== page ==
Autumn ~ In Traditional Oriental Medicine, autumn is the time of year to nurture the body by focusing on nurturing the lungs and large intestines. This can be done by eating foods which are good for the lungs such as garlic, onions, ginger, and mustard; while limiting dairy products.

The lungs are associated with the emotion of letting go. So this is also a good time of year to let go of those things which don’t serve you. It could be material items as well as mental/emotional.

It’s like peeling an onion. Sometimes it’s easier to let go of the material items that don’t serve us. Some folks start with the refrigerator, pantry, or medicine cabinet. Then eventually work toward letting go of the deeper garbage that needs to be released.

However, let me encourage you to take an inventory of that mental/emotional stuff that feels like a weight on your shoulders and let us work with it this fall.

I’ll offer you opportunities during our opening meditation to explore those feelings, let go of some of these things and replace the heaviness with the lightness of loving-kindness. This is one of the best ways to bring joy into your life.

Welcome! Holistic Yoga is taught with a mindful attitude nurturing mind, body, and spirit. Due to the pandemic classes are on Zoom.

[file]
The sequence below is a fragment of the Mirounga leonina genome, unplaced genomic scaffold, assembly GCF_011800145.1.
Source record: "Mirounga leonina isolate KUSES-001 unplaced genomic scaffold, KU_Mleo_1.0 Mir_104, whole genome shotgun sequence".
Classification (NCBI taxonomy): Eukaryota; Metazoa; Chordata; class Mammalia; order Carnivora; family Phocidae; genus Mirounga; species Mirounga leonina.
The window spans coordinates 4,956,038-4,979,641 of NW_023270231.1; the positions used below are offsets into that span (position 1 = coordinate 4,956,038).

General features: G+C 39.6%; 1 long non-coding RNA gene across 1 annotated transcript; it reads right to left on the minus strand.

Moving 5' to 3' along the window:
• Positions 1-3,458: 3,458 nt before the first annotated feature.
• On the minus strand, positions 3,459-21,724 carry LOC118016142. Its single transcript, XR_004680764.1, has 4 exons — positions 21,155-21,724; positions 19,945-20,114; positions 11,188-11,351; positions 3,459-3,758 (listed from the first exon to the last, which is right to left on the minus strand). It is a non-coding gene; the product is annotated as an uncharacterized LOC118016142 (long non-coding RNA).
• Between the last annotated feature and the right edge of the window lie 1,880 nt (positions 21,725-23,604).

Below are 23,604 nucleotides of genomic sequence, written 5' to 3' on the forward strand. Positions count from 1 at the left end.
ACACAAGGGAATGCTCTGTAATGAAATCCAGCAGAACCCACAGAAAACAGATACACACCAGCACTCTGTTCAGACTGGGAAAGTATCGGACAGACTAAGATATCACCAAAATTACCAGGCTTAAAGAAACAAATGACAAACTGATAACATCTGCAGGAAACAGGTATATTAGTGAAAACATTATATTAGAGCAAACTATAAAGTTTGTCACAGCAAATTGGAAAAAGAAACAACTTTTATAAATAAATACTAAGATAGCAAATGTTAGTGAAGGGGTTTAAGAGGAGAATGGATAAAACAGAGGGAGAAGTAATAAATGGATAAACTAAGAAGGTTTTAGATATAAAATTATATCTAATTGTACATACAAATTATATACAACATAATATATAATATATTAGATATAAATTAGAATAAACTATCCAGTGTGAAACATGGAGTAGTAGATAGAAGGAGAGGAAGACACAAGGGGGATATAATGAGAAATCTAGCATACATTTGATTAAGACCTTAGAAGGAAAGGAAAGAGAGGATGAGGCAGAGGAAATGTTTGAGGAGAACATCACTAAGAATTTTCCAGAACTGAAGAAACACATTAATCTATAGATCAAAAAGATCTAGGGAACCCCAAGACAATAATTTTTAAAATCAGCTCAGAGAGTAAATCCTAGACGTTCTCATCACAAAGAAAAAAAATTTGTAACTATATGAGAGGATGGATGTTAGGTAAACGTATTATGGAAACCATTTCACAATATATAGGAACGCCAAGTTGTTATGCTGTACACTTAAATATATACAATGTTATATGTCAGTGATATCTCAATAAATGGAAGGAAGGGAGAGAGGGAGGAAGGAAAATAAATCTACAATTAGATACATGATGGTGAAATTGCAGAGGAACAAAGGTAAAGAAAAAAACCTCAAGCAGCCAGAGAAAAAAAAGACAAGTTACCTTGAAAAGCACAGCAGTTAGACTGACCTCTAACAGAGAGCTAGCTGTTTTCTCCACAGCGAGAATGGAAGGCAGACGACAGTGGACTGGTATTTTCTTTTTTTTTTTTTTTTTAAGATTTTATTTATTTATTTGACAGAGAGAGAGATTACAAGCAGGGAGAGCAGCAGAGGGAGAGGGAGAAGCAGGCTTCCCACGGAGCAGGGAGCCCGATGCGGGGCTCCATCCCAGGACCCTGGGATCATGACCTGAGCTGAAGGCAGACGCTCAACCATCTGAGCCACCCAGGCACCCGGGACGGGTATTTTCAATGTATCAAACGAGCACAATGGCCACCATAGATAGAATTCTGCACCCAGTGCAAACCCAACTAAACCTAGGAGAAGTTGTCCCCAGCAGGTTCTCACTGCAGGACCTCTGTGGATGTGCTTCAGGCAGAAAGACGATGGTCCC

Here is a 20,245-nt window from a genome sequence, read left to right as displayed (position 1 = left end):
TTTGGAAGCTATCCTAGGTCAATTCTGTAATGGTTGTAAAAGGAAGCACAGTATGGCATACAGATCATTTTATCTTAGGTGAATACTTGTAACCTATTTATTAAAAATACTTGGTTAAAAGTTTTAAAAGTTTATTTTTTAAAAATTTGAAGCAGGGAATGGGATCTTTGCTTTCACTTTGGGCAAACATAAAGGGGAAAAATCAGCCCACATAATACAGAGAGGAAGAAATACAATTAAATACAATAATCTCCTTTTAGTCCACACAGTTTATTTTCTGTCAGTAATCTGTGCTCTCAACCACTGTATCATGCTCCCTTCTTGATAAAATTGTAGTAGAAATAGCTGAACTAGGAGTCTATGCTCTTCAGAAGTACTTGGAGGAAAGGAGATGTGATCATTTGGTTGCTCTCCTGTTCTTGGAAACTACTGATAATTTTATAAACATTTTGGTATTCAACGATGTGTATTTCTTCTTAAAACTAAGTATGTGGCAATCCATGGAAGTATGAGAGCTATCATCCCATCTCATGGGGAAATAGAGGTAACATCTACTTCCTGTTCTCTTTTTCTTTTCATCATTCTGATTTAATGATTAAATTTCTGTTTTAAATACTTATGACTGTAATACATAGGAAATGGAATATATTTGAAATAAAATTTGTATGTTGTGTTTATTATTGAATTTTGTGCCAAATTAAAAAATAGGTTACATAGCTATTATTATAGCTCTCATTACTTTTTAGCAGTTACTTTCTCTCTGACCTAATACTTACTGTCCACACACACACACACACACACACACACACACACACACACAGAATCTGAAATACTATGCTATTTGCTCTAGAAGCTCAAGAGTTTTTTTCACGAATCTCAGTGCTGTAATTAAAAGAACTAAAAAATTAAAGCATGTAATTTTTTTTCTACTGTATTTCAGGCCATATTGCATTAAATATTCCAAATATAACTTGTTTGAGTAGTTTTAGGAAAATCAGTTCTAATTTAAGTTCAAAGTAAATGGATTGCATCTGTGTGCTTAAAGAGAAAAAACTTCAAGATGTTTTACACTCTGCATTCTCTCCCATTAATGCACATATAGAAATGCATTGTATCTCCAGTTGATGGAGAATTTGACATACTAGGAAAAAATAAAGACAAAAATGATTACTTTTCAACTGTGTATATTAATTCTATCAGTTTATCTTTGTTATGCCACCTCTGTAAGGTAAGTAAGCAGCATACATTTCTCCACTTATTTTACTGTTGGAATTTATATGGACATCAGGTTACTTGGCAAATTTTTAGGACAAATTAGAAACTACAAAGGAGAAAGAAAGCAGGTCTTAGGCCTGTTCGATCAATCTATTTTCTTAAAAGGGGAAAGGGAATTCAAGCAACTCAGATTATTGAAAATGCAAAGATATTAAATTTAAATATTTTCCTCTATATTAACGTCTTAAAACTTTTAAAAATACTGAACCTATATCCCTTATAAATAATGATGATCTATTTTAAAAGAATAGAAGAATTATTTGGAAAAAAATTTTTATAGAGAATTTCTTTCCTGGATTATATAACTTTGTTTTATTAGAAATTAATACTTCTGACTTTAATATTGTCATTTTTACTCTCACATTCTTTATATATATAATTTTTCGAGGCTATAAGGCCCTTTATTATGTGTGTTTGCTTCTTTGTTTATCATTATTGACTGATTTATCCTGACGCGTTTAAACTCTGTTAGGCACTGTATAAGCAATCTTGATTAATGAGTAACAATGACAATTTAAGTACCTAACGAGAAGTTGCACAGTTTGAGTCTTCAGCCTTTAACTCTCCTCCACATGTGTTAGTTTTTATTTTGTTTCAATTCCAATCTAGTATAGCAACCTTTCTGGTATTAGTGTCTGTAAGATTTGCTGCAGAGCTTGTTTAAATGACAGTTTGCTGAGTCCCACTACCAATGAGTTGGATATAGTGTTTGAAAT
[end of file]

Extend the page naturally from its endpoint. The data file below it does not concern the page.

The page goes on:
The Tuesday 9:30 Yoga for Strength and Flexibility focuses on repeating strength building yoga in 3 sets of 10 reps and holding stretches for 30 seconds for 3 reps to enhance the benefits of the poses.

My Wednesday 9 AM Slow Flow classes are designed to fit the needs of the 50+ yogi but yogis of all ages are welcome. Gentle on the wrist, no chaturanga required. Class ends with a 10 minute guided visualization.

Wednesday at 10:30 we have Yoga Blend. It is prefect for the yogi who cannot get on the floor. We do exercises sitting in a chair and standing including qigong. The class ends with a 10 minute guided visualization.


Spring is here!! Our exploration of Traditional Chinese Medicine (TCM) tells us that Spring is the time of year when anger is most likely to arise. As we move in Spring notice any signs of anger that may arise. They may arise in the form of jealousy, frustration, or resentment.

This very human emotion is cause by something in our life not going as planned. Maybe we get a speeding ticket and we are angry at ourselves for rushing. Maybe someone is rude to us in the checkout line. But basically it arises when something or someone does not meet our expectations.

The balancing virtues we want to cultivate are kindness and forgiveness. Be kind and forgiving to others when they don’t live up to your expectations. And do the same for that precious person we think of as you.

Nurture ~

TCM encourages us to nurture our liver during Spring. We can do this by consuming pickled foods, lightly steamed veggies, and whole grains while avoiding or limiting alcohol.

Tai Chi and yoga also nurture the liver; specifically spinal twist, backbends and inversions. We will use our yoga practice as an opportunity to nurture the liver and gallbladder during the months of spring.

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